Bush flip-flops on firing leaker

The president once said he'd fire anyone involved in leaking Valerie Plame's name. Not anymore.


Tim Grieve
July 18, 2005 8:35PM (UTC)

News flash: George W. Bush is apparently unwilling to have a convicted felon working as a senior official in his White House.

At a brief press availability this morning, a reporter asked Bush about the Valerie Plame case: "Mr. President, you said you don't want to talk about an ongoing investigation, so I'd like to ask you, regardless of whether a crime was committed, do you still intend to fire anyone found to be involved in the CIA leak case?"

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Bush's response: "We have a serious ongoing investigation here, and it's being played out in the press," the president said. "And I think it's best that people wait until the investigation is complete before you jump to conclusions. And I will do so, as well. I don't know all the facts. I want to know all the facts. The best place for the facts to be done is by somebody who's spending time investigating it. I would like this to end as quickly as possible so we know the facts, and if someone committed a crime, they will no longer work in my administration."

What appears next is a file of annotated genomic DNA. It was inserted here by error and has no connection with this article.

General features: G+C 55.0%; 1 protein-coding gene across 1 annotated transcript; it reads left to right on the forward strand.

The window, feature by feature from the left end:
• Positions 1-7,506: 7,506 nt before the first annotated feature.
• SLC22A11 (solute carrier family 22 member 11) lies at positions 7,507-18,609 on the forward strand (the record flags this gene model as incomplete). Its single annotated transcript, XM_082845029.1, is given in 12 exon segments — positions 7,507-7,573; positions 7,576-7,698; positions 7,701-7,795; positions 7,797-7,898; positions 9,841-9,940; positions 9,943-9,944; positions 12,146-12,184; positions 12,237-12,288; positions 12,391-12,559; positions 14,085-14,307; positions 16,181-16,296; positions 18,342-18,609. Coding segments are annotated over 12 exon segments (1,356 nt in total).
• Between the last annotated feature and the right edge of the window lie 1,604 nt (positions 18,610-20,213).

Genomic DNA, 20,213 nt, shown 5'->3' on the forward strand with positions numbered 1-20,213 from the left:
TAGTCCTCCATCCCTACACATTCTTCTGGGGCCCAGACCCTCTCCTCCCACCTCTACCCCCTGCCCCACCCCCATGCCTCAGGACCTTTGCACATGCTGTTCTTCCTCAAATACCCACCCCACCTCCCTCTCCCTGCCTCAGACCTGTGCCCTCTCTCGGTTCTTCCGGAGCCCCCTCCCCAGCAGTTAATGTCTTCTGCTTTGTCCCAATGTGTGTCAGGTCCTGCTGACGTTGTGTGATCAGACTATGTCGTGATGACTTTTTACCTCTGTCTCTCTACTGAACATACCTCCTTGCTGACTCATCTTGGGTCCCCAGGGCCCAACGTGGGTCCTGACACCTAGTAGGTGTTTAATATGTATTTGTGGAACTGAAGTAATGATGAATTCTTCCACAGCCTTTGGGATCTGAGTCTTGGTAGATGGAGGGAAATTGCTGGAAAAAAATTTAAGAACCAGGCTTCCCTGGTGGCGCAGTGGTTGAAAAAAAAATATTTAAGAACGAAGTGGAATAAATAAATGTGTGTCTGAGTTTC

Got that? The reporter asked whether Bush would fire the leaker regardless of whether a crime was committed, and Bush said he'd fire the leaker if a crime was committed. That's called not answering the question. It's also called -- and we hate to say it because we know George W. Bush doesn't do this sort of thing -- a flip-flop. At a press conference on June 10, 2004, Bush was asked if he stood by his "pledge to fire anyone found" to have leaked Plame's name. The president said: "Yes."


Tim Grieve

Tim Grieve is a senior writer and the author of Salon's War Room blog.

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